How the Garcia Girls Lost Their Accents by Julia Alvarez. Four sisters recount their adventures of growing up in two cultures after they are forced to flee the Dominican Republic and arrive in New York City in the 1960s.


Check out this list of books by other Latino authors including recently released Loteria by Mario Alberto Zambrano and This is How You Lose Her by Junot Diaz.

Monday, October 27, 2014

Object Lessons

Here are a variety of histories told through museum objects and other items such as maps, stamps, recipes, and songs.  So if you're a visual learner, a museum-goer, or you just like to approach your learning and reading in manageable lists or bits, you might enjoy these histories, listed here from broader to narrower subjects:


A History of the World in 100 Objects   by Neil MacGregor (Viking, 2011).  As Director of the British Museum, MacGregor wrote this book based on a BBC radio program that described 100 of the museum's objects chosen by these rules: 1) They represent the beginning of human history to the present. 2) They represent the whole world as much as possible. 3) They represent varied aspects of human experience. 4) They represent whole societies, not just the rich or powerful.  
The objects and their brief stories are laid out chronologically, but could easily be read and appreciated in random order.  [Other titles of a similar world-wide scope are:  Earth in 100 Groundbreaking Discoveries  by Douglas Palmer (Firefly, 2011) and A History of the World in Twelve Maps  by Jerry Brotton (Viking, 2012).]

These two recent books by West (America, 2014 and Britain, 2013) give interesting 3-5 page glimpses into British and American events, people, styles, and attitudes based on individual stamps laid out chronologically.  You need not be a stamp collector to enjoy these books.  In fact, West prefaces the British history with these words: "Stamps tell stories.  They speak to us across generations - if only we'd stop squeezing them into albums and worrying about their catalogue value, and just listen to their voices instead."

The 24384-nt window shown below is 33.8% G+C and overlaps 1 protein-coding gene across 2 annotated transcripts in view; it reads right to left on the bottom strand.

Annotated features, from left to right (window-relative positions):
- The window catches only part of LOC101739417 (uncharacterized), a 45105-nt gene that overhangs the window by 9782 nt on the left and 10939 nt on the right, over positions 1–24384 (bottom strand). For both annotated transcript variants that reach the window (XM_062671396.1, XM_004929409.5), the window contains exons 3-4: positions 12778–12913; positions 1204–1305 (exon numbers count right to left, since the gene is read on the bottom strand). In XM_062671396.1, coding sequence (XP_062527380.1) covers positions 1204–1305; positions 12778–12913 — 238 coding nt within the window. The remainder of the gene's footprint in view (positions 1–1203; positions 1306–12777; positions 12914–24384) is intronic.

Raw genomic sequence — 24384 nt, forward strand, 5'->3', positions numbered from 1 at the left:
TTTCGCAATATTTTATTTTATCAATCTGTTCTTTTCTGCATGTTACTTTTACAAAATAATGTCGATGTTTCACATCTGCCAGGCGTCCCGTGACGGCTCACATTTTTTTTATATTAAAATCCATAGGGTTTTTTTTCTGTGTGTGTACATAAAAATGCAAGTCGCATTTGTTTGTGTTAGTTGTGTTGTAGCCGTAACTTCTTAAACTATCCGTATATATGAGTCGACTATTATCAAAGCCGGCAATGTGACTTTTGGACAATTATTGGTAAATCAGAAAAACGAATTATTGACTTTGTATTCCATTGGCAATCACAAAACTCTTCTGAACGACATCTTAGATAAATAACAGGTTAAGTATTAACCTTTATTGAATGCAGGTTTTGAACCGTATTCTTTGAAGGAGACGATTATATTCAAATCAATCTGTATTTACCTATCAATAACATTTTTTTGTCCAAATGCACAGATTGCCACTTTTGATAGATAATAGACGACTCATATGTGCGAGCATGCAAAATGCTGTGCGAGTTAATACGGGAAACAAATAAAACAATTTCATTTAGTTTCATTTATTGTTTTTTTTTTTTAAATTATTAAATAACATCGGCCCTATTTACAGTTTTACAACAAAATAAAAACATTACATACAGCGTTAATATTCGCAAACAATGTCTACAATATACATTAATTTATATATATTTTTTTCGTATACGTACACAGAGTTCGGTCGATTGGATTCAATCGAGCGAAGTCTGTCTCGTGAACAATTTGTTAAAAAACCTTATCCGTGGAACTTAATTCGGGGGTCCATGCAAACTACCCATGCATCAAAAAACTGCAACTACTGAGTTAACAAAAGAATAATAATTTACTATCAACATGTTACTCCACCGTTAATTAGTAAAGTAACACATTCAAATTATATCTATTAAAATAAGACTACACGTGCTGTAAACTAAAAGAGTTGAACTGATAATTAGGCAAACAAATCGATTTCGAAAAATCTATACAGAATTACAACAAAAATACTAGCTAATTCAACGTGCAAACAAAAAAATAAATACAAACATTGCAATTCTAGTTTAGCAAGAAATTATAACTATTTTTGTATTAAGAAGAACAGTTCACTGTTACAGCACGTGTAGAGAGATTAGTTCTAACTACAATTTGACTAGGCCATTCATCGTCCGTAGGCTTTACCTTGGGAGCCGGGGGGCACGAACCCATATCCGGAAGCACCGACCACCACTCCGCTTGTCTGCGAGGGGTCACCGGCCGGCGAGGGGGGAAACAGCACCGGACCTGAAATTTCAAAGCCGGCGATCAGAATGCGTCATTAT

A History of New York in 101 Objects   by Sam Roberts (Simon & Schuster, 2014).  Roberts, The New York Times urban affairs correspondentwrote this history following the example of MacGregor from the British Museum (see above). He looked for enduring objects that played a transformative role in the city's history, and consulted museum curators, archivists, librarians, other journalists, and other New Yorkers to assemble this collection of "distinctive objects that span the history of New York, nearly all reproduced in brilliant color." [from flyleaf].


And here are three histories on narrower subjects:  The History of Rock 'n' Roll in Ten Songs  by Greil Marcus (Yale Univ. Press, 2014) - the significance of ten songs recorded and re-recorded between 1956 and 2008; Season of Saturdays : a History of College Football in 14 Games  by Michael Weinreb (Scribner, 2014) - 14 of the greatest games of all time and their greater significance; A History of Food in 100 Recipes  by William Sitwell (Little, Brown, 2013) - the British food writer's selection of the best chapters in the history of food, with culinary characters, villains, and recipes, which have not been updated for modern cooks.














Monday, October 13, 2014

Opera Resources at the Library


Link to Giovanni Program Book
Lyric Opera of Chicago's season is well underway with Don Giovanni, Mozart's "comic drama" based on the Don Juan story, running through October 29th; and Capriccio, Richard Strauss's "conversation piece for music" that weighs the importance of words against music, running through October 28th.  

Recordings, DVDs, scores. and librettos for opera-goers and others wanting to further their appreciation of any of this season's operas can be found at this link:  Lyric Opera of Chicago Resources 2014-15 Season.  Free streaming commentary for each opera is available through the
Lyric Opera's website at this link:  
Lyric Opera Commentaries 

More information about Don Giovanni can also be found in the Lyric Opera's complete program book (link to PDF is above) and in the following title and others like it from the library's collection:


Getting the most out of Mozart : the Vocal Works  by David Hurwitz (Amadeus Press, 2005).  This book begins with an overview of Mozart's operatic style and continues with chapters on several of Mozart's great operas, including Don Giovanni; placing each opera in the context of Mozart's other works, summarizing the plot, discussing orchestration, and the opera's characters and their music.  The accompanying CD includes a few arias from Don Giovanni as well as selections from other Mozart works.




Find out more about Capriccio in The Cambridge Companion to Richard Strauss  edited by Charles Youmans (Cambridge Univ. Press, 2010).  Discussions of it can be found in the chapters on Strauss's last works, his musical quotations and allusions, and his musical commentary on the nature of music itself.